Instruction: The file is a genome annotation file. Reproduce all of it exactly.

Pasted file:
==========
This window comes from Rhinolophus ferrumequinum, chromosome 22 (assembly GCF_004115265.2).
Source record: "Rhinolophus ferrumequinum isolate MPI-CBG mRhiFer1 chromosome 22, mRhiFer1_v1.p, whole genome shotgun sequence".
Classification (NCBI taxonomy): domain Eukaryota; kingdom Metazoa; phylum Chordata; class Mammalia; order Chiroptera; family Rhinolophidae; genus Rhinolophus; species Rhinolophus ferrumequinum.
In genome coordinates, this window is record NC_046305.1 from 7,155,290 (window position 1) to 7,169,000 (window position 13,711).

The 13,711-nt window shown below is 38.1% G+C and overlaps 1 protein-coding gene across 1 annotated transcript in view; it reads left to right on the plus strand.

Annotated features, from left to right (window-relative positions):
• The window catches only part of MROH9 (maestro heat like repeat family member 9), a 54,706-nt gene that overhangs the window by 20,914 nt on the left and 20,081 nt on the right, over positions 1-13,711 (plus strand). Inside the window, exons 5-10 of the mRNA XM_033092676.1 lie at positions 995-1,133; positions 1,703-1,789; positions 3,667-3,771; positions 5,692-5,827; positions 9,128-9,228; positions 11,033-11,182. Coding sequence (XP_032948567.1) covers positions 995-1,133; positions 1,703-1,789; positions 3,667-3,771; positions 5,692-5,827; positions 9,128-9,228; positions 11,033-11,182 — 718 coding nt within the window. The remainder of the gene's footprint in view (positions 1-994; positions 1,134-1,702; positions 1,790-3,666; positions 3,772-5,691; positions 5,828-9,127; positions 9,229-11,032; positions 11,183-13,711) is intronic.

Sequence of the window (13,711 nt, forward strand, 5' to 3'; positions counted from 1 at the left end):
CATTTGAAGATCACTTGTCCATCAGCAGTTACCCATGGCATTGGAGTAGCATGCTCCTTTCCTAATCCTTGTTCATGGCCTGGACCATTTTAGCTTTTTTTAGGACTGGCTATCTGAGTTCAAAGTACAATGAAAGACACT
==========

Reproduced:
This window comes from Rhinolophus ferrumequinum, chromosome 22 (assembly GCF_004115265.2).
Source record: "Rhinolophus ferrumequinum isolate MPI-CBG mRhiFer1 chromosome 22, mRhiFer1_v1.p, whole genome shotgun sequence".
Classification (NCBI taxonomy): domain Eukaryota; kingdom Metazoa; phylum Chordata; class Mammalia; order Chiroptera; family Rhinolophidae; genus Rhinolophus; species Rhinolophus ferrumequinum.
In genome coordinates, this window is record NC_046305.1 from 7,155,290 (window position 1) to 7,169,000 (window position 13,711).

The 13,711-nt window shown below is 38.1% G+C and overlaps 1 protein-coding gene across 1 annotated transcript in view; it reads left to right on the plus strand.

Annotated features, from left to right (window-relative positions):
• The window catches only part of MROH9 (maestro heat like repeat family member 9), a 54,706-nt gene that overhangs the window by 20,914 nt on the left and 20,081 nt on the right, over positions 1-13,711 (plus strand). Inside the window, exons 5-10 of the mRNA XM_033092676.1 lie at positions 995-1,133; positions 1,703-1,789; positions 3,667-3,771; positions 5,692-5,827; positions 9,128-9,228; positions 11,033-11,182. Coding sequence (XP_032948567.1) covers positions 995-1,133; positions 1,703-1,789; positions 3,667-3,771; positions 5,692-5,827; positions 9,128-9,228; positions 11,033-11,182 — 718 coding nt within the window. The remainder of the gene's footprint in view (positions 1-994; positions 1,134-1,702; positions 1,790-3,666; positions 3,772-5,691; positions 5,828-9,127; positions 9,229-11,032; positions 11,183-13,711) is intronic.

Sequence of the window (13,711 nt, forward strand, 5' to 3'; positions counted from 1 at the left end):
CATTTGAAGATCACTTGTCCATCAGCAGTTACCCATGGCATTGGAGTAGCATGCTCCTTTCCTAATCCTTGTTCATGGCCTGGACCATTTTAGCTTTTTTTAGGACTGGCTATCTGAGTTCAAAGTACAATGAAAGACACT